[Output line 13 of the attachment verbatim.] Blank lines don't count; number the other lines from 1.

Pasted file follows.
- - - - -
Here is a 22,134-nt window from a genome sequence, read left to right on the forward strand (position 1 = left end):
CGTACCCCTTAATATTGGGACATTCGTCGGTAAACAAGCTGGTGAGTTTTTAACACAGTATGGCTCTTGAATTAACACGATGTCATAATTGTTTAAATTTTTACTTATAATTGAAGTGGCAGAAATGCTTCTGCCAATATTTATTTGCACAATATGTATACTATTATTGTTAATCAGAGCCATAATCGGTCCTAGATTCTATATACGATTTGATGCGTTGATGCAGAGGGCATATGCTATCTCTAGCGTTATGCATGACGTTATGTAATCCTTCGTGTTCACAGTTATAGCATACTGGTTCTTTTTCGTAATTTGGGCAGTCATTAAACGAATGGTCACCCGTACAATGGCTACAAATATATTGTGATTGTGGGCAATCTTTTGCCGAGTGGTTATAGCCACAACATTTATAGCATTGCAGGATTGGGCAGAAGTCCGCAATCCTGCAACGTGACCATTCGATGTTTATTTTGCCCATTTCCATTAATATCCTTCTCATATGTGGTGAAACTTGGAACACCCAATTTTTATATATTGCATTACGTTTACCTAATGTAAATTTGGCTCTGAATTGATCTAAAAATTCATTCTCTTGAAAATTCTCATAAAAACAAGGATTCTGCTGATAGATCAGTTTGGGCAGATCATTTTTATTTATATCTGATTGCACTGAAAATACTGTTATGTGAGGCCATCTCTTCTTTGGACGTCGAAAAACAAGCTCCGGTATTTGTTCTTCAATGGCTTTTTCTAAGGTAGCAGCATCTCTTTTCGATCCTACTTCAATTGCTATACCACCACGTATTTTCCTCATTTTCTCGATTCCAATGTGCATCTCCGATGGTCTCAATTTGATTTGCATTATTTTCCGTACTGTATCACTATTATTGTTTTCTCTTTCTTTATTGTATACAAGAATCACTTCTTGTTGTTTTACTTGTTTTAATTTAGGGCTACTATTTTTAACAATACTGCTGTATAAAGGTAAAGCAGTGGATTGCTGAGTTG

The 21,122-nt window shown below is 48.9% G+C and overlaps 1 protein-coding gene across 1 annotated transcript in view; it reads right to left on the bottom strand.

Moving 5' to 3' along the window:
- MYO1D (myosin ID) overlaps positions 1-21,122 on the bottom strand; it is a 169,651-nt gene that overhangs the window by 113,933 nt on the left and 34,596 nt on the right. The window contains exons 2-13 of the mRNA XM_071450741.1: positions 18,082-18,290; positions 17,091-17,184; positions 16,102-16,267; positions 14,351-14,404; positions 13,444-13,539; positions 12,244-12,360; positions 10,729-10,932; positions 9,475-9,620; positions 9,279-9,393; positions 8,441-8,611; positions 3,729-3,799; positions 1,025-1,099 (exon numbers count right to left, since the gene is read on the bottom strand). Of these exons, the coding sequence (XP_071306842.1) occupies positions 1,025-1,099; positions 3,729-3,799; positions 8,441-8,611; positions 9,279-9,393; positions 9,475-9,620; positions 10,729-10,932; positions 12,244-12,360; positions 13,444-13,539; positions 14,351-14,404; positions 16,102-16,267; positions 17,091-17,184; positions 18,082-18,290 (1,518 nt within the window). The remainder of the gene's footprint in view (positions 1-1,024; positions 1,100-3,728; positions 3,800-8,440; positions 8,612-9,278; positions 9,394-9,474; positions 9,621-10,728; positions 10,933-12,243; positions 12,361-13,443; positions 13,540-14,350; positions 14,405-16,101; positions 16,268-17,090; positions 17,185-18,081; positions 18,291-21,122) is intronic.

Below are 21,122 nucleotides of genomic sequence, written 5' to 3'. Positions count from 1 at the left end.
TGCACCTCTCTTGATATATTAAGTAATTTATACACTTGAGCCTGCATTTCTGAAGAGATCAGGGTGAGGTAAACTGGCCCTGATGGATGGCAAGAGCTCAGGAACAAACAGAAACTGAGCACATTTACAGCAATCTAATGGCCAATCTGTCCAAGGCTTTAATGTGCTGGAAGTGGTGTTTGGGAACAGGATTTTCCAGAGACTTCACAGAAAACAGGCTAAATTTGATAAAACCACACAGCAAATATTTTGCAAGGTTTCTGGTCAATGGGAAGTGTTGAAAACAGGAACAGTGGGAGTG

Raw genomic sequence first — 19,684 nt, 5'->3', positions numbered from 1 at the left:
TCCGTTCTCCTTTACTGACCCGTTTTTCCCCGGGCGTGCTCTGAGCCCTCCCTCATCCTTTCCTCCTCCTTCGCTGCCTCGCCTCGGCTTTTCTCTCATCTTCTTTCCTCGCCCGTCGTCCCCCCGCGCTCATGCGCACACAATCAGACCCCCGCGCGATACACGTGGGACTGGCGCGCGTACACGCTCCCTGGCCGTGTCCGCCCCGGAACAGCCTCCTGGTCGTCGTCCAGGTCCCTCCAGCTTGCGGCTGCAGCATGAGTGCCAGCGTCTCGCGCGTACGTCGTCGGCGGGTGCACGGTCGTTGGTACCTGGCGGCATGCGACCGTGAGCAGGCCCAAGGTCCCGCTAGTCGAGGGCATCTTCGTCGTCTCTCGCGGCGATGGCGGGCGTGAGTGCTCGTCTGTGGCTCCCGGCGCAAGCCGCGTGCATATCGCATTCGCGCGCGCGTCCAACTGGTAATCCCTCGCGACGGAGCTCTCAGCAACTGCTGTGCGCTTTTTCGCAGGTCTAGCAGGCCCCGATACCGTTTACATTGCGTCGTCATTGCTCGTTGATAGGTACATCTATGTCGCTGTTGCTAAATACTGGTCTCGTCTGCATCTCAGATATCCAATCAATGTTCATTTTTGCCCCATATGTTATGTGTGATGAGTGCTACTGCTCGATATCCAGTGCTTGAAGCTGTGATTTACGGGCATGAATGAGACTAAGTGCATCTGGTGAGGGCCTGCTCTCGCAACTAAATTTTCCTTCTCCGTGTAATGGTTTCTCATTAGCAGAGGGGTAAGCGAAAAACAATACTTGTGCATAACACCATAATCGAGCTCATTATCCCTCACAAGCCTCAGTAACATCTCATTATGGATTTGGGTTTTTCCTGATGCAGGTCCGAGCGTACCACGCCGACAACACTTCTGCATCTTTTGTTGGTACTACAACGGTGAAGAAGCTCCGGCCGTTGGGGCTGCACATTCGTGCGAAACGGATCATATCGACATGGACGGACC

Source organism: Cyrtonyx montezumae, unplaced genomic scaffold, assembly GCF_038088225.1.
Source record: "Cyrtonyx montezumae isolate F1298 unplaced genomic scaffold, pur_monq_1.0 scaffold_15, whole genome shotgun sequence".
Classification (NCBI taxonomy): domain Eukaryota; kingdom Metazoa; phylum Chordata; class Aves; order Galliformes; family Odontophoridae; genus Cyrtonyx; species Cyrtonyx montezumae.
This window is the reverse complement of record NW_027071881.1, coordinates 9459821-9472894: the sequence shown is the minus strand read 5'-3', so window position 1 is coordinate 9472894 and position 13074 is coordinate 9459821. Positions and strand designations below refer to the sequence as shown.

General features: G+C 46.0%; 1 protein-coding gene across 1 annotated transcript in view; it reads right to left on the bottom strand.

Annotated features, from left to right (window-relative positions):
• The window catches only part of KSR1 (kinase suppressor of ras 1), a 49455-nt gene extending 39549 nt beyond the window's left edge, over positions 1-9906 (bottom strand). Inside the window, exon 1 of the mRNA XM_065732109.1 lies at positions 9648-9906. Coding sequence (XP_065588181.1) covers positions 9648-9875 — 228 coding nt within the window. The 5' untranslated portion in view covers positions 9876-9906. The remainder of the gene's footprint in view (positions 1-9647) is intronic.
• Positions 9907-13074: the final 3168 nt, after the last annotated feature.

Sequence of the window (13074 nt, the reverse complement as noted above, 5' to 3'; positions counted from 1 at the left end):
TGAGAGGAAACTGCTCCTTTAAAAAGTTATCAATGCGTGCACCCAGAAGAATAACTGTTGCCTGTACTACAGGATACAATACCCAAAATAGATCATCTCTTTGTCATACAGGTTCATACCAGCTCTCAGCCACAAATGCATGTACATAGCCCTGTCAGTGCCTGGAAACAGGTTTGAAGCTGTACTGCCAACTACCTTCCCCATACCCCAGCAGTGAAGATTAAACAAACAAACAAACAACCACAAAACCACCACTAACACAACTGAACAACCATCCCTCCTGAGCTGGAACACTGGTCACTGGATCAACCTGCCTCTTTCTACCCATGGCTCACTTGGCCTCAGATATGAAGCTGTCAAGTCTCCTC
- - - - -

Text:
This window is the reverse complement of record NW_027071881.1, coordinates 9459821-9472894: the sequence shown is the minus strand read 5'-3', so window position 1 is coordinate 9472894 and position 13074 is coordinate 9459821. Positions and strand designations below refer to the sequence as shown.